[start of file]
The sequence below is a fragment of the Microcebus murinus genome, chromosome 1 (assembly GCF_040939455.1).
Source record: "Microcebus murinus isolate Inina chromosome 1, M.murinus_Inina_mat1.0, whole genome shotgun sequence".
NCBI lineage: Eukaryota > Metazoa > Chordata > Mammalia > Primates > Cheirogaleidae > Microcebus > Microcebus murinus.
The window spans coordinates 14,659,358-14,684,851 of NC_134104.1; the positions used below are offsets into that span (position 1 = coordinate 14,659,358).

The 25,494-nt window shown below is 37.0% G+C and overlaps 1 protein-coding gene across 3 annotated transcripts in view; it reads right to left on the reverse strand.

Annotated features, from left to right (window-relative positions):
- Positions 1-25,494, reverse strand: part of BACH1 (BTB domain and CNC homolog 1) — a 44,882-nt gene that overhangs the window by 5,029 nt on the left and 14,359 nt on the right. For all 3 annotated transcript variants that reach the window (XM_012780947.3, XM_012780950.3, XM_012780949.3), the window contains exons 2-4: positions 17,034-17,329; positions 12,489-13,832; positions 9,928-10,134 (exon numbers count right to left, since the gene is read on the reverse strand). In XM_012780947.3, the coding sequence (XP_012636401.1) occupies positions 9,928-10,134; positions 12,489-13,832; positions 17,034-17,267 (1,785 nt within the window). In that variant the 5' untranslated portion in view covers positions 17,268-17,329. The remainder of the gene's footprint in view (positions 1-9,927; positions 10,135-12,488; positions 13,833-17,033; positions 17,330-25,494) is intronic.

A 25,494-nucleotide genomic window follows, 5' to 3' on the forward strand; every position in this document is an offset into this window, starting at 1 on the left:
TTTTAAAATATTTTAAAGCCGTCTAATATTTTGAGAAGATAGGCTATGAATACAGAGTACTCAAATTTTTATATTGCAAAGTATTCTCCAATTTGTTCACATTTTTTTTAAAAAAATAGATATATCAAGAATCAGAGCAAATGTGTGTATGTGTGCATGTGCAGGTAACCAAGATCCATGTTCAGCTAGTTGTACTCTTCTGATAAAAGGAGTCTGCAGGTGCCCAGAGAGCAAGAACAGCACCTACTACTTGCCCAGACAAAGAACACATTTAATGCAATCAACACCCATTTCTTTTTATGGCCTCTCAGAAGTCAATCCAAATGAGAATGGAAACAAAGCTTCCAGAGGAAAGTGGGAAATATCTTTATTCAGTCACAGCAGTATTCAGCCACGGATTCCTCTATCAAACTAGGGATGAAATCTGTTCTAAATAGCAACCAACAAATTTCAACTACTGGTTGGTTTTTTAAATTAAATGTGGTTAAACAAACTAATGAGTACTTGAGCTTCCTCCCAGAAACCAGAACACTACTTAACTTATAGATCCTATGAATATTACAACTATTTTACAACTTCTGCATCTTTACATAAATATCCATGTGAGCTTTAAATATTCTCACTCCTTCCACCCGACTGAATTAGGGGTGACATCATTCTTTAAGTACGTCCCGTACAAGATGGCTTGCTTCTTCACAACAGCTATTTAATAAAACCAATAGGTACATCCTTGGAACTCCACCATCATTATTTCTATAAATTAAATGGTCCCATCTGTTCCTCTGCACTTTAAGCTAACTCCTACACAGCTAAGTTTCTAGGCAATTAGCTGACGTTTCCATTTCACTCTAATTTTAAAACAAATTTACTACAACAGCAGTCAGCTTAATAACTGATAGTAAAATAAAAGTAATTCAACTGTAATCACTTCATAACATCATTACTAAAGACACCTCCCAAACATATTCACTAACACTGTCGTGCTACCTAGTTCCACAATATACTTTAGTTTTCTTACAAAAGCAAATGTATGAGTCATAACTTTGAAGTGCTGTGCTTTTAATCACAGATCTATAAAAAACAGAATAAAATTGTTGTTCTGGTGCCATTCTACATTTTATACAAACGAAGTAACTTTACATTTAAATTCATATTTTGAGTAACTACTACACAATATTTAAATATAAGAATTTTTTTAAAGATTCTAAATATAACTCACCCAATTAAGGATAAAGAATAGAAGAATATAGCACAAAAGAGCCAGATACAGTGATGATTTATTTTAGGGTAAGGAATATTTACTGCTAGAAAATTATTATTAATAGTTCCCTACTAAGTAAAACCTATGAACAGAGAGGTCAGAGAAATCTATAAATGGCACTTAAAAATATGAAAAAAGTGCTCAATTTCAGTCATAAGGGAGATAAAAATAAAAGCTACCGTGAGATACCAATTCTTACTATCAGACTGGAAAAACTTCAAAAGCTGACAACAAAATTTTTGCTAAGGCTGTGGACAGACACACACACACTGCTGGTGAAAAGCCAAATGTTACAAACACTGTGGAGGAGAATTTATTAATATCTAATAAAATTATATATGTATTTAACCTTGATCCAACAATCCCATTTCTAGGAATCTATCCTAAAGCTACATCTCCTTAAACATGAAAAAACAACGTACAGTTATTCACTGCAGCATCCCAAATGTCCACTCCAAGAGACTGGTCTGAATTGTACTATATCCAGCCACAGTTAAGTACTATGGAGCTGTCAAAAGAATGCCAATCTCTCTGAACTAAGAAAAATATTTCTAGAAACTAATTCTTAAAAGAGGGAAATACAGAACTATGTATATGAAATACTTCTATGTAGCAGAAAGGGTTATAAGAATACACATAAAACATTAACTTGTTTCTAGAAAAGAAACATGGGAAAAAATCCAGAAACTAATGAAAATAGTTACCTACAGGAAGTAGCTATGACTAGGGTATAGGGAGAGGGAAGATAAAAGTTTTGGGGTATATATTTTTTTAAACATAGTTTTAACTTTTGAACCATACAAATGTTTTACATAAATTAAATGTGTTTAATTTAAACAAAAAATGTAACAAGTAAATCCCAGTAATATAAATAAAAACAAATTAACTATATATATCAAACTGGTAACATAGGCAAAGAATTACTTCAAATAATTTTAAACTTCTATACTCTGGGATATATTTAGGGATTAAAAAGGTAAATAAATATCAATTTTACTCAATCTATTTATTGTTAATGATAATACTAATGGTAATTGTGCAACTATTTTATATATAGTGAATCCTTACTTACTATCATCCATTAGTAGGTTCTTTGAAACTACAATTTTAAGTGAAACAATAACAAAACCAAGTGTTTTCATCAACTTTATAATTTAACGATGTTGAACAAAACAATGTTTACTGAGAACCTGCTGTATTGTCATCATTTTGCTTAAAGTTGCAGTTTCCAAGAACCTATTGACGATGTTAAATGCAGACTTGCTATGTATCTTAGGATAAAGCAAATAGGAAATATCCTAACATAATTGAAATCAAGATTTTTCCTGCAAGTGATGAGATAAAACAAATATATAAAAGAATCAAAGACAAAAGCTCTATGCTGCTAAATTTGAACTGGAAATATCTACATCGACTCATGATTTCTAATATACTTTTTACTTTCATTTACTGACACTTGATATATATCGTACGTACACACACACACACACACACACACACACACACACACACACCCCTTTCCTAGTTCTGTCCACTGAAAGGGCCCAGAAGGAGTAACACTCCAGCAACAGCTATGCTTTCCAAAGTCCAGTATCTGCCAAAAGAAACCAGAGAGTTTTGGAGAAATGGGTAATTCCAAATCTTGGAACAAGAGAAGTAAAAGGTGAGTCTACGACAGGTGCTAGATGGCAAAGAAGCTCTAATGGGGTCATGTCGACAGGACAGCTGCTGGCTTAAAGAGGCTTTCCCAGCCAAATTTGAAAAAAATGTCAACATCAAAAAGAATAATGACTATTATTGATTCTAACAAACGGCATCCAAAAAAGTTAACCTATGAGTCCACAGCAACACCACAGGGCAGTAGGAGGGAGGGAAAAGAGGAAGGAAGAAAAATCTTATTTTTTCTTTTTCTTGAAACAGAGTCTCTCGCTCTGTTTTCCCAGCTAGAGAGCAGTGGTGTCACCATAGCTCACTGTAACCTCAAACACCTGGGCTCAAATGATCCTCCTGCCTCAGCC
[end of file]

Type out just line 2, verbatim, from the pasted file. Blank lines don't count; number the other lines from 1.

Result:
Source record: "Microcebus murinus isolate Inina chromosome 1, M.murinus_Inina_mat1.0, whole genome shotgun sequence".